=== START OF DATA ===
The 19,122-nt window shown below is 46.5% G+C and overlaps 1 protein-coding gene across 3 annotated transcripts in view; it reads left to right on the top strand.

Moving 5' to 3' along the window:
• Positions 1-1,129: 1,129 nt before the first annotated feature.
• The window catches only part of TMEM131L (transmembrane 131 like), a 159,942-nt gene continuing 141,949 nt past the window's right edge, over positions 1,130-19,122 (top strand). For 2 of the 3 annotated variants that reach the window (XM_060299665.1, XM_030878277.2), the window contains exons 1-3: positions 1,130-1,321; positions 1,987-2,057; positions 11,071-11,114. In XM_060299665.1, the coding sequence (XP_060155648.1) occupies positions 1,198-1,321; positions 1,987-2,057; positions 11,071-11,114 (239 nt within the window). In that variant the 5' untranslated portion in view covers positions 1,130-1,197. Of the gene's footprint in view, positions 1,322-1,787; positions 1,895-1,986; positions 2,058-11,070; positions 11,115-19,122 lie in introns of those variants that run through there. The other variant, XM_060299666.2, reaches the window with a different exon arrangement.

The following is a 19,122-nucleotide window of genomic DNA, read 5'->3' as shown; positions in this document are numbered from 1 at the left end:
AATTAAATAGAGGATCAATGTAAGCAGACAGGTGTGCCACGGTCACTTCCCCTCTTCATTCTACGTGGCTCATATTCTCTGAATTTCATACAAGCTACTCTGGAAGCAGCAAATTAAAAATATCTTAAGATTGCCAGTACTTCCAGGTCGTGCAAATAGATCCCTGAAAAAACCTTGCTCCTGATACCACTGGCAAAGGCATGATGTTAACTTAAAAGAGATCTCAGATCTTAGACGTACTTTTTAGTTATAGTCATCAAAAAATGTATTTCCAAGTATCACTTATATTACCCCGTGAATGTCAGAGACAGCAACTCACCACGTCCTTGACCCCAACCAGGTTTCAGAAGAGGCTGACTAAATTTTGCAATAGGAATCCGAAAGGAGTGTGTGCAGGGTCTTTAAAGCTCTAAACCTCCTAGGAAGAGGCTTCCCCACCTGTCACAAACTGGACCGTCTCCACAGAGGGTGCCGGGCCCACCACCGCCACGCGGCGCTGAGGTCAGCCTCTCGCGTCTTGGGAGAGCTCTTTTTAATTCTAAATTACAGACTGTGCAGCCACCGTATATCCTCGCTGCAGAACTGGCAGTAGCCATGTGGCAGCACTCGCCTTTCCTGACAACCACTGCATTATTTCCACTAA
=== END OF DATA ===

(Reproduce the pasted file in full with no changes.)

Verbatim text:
The 19,122-nt window shown below is 46.5% G+C and overlaps 1 protein-coding gene across 3 annotated transcripts in view; it reads left to right on the top strand.

Moving 5' to 3' along the window:
• Positions 1-1,129: 1,129 nt before the first annotated feature.
• The window catches only part of TMEM131L (transmembrane 131 like), a 159,942-nt gene continuing 141,949 nt past the window's right edge, over positions 1,130-19,122 (top strand). For 2 of the 3 annotated variants that reach the window (XM_060299665.1, XM_030878277.2), the window contains exons 1-3: positions 1,130-1,321; positions 1,987-2,057; positions 11,071-11,114. In XM_060299665.1, the coding sequence (XP_060155648.1) occupies positions 1,198-1,321; positions 1,987-2,057; positions 11,071-11,114 (239 nt within the window). In that variant the 5' untranslated portion in view covers positions 1,130-1,197. Of the gene's footprint in view, positions 1,322-1,787; positions 1,895-1,986; positions 2,058-11,070; positions 11,115-19,122 lie in introns of those variants that run through there. The other variant, XM_060299666.2, reaches the window with a different exon arrangement.

The following is a 19,122-nucleotide window of genomic DNA, read 5'->3' as shown; positions in this document are numbered from 1 at the left end:
AATTAAATAGAGGATCAATGTAAGCAGACAGGTGTGCCACGGTCACTTCCCCTCTTCATTCTACGTGGCTCATATTCTCTGAATTTCATACAAGCTACTCTGGAAGCAGCAAATTAAAAATATCTTAAGATTGCCAGTACTTCCAGGTCGTGCAAATAGATCCCTGAAAAAACCTTGCTCCTGATACCACTGGCAAAGGCATGATGTTAACTTAAAAGAGATCTCAGATCTTAGACGTACTTTTTAGTTATAGTCATCAAAAAATGTATTTCCAAGTATCACTTATATTACCCCGTGAATGTCAGAGACAGCAACTCACCACGTCCTTGACCCCAACCAGGTTTCAGAAGAGGCTGACTAAATTTTGCAATAGGAATCCGAAAGGAGTGTGTGCAGGGTCTTTAAAGCTCTAAACCTCCTAGGAAGAGGCTTCCCCACCTGTCACAAACTGGACCGTCTCCACAGAGGGTGCCGGGCCCACCACCGCCACGCGGCGCTGAGGTCAGCCTCTCGCGTCTTGGGAGAGCTCTTTTTAATTCTAAATTACAGACTGTGCAGCCACCGTATATCCTCGCTGCAGAACTGGCAGTAGCCATGTGGCAGCACTCGCCTTTCCTGACAACCACTGCATTATTTCCACTAA